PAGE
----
Time for another Blog Carnival!
Carol at Girl Gone Travel is the host this time around, so please also check out the other carnival posts!
I used to teach English as a Second Language and these tips pretty much overlap with what I recommended for my students because the best way to learn anything is to just jump right in and immerse yourself!
Rule #1 - Get Over Yourself
|Me in a fez in Marrakesh, Morocco looking ridiculous|
Rule #2 - Watch TV from that culture
I always told my students to listen to the radio and watch TV (that's how I won the favorite teacher award! Joke) because not only is it in the target language which helps for learning, but because it provides valuable insight to how those people think. You can learn a lot about the values and humor of a people from their media. Yes, some is over the top and stereotypical, but it still gives you some clue (and it's easy and fun!). Not only that, but you can most likely get a head start by watching from home (on the Internet maybe) before you go, and keep the memories alive after you return.
Rule #3 - Find a lover
That sounds cliche, doesn't it? But it works! Sure, a local friend is good, but nothing makes learning about another culture more fun than a romance! You also automatically get a whole new group of friends to hang out with as well!
|These aren't hard to figure out!|
Don't be shy, be a social butterfly! Go out and ride local transportation, get lost, get out of the tourist zones (consider safety) and try a little of all the local foods you can find. I love going to grocery stores and looking at the products. The less I understand about what it is, the more likely I am to buy it. I'm not even sure what I've eaten and I'm still alive! You don't have to like everything, but you should at least try everything!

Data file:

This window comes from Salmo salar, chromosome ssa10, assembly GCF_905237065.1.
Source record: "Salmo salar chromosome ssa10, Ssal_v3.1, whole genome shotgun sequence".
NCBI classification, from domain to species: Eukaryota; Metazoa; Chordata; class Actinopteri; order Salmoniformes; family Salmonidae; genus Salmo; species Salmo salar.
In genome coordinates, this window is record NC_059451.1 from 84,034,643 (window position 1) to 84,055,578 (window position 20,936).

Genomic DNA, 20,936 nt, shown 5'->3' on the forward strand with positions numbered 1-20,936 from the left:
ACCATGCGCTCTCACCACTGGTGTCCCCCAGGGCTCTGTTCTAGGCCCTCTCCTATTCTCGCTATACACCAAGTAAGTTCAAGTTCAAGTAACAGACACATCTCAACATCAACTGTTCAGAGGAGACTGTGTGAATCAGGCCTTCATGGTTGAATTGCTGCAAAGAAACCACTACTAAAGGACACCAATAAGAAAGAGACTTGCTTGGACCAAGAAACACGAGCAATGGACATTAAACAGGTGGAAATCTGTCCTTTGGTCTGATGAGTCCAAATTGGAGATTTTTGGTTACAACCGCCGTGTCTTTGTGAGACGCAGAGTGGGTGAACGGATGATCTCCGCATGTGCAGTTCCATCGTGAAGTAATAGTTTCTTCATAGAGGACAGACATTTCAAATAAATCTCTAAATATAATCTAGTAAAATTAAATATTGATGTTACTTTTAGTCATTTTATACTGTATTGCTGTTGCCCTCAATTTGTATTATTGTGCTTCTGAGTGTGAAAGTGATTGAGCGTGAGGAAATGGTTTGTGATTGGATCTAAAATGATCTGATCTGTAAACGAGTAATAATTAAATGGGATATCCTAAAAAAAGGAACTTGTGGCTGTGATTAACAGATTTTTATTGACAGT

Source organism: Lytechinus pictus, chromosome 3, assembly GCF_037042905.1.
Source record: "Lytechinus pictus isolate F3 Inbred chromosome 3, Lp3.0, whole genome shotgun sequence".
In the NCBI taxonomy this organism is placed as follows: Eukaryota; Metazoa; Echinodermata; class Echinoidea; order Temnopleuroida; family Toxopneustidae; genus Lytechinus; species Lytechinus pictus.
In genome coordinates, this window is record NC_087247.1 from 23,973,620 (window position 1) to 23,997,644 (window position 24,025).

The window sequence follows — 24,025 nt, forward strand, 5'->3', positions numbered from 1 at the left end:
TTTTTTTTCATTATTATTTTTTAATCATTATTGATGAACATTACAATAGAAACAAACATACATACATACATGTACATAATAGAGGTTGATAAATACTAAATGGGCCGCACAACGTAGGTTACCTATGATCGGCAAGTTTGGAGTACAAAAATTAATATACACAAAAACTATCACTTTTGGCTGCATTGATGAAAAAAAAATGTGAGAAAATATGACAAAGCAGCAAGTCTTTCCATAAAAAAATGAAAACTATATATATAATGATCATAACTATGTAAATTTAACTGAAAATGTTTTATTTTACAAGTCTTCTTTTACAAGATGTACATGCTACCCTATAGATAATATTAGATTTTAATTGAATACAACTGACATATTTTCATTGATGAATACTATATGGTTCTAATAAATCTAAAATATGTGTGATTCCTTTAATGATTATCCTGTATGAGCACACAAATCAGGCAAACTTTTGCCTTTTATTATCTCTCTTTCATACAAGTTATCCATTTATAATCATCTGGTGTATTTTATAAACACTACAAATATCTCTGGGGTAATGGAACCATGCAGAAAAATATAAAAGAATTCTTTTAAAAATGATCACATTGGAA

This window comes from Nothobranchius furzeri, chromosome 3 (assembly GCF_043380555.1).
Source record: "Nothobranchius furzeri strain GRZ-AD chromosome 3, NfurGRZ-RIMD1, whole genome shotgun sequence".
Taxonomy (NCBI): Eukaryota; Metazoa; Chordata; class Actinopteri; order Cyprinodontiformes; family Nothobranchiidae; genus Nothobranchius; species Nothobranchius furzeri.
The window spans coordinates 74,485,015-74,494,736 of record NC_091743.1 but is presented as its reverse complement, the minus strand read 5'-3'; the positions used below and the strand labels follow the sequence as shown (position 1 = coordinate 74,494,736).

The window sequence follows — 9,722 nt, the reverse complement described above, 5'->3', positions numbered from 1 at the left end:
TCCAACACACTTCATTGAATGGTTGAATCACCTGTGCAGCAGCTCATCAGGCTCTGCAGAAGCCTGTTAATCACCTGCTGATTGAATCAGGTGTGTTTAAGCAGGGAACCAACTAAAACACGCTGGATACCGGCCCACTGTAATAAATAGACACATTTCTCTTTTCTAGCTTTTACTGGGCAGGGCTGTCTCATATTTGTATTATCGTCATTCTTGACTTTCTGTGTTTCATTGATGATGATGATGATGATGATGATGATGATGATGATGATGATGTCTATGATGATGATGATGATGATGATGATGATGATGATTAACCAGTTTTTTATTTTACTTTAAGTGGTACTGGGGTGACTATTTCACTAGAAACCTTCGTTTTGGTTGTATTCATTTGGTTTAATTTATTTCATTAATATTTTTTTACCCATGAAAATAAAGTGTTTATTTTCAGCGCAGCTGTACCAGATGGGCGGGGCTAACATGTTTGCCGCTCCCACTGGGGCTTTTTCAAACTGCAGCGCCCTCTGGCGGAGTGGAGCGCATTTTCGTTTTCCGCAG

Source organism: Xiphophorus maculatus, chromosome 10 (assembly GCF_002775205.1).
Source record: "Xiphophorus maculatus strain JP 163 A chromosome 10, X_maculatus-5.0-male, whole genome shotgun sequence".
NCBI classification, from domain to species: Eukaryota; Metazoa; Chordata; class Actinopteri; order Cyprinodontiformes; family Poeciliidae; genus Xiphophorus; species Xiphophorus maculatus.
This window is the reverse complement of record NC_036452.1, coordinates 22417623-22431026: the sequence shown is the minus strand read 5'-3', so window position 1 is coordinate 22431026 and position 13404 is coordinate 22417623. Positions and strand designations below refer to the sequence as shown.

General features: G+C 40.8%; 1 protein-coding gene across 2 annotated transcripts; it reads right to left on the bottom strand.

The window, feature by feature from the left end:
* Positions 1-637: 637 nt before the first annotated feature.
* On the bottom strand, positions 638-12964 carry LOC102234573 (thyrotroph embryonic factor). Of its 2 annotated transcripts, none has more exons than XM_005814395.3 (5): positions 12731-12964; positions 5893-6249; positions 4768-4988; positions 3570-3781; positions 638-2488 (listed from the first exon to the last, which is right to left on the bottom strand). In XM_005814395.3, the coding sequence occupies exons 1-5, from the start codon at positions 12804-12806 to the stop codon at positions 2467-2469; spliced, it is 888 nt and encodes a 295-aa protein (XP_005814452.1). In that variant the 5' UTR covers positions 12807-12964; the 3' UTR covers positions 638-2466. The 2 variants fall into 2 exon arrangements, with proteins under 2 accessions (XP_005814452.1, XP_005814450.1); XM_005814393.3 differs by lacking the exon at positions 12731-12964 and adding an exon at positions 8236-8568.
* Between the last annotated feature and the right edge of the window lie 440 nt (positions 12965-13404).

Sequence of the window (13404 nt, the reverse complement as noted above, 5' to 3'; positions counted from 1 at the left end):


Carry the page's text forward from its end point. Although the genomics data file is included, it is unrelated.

Rule #5 - CouchSurf
Nothing immerses you more in a local culture than actually living with a local family. I highly recommend CouchSurfing for that (tips here and here). On more than one occasion, CouchSurfing has made my travel experience WAY better than anything I could have accomplished on my own. Locals help you avoid the tourist traps and get immersed in the authentic side of daily life.
Even if you're not comfortable staying on a stranger's couch, you can join just to attend public activities/meetings and you'll meet tons of people that way. Often tourists will get together and check out sites as a group, so if you get tired of being a solo woman traveler, you can always join up with a CouchSurfing group for a day.
(One caveat: don't just join Couchsurfing to score a freebie. See if you agree with the whole philosophy and then decide if it's for you or not. Us Couchsurfers really care about our community!)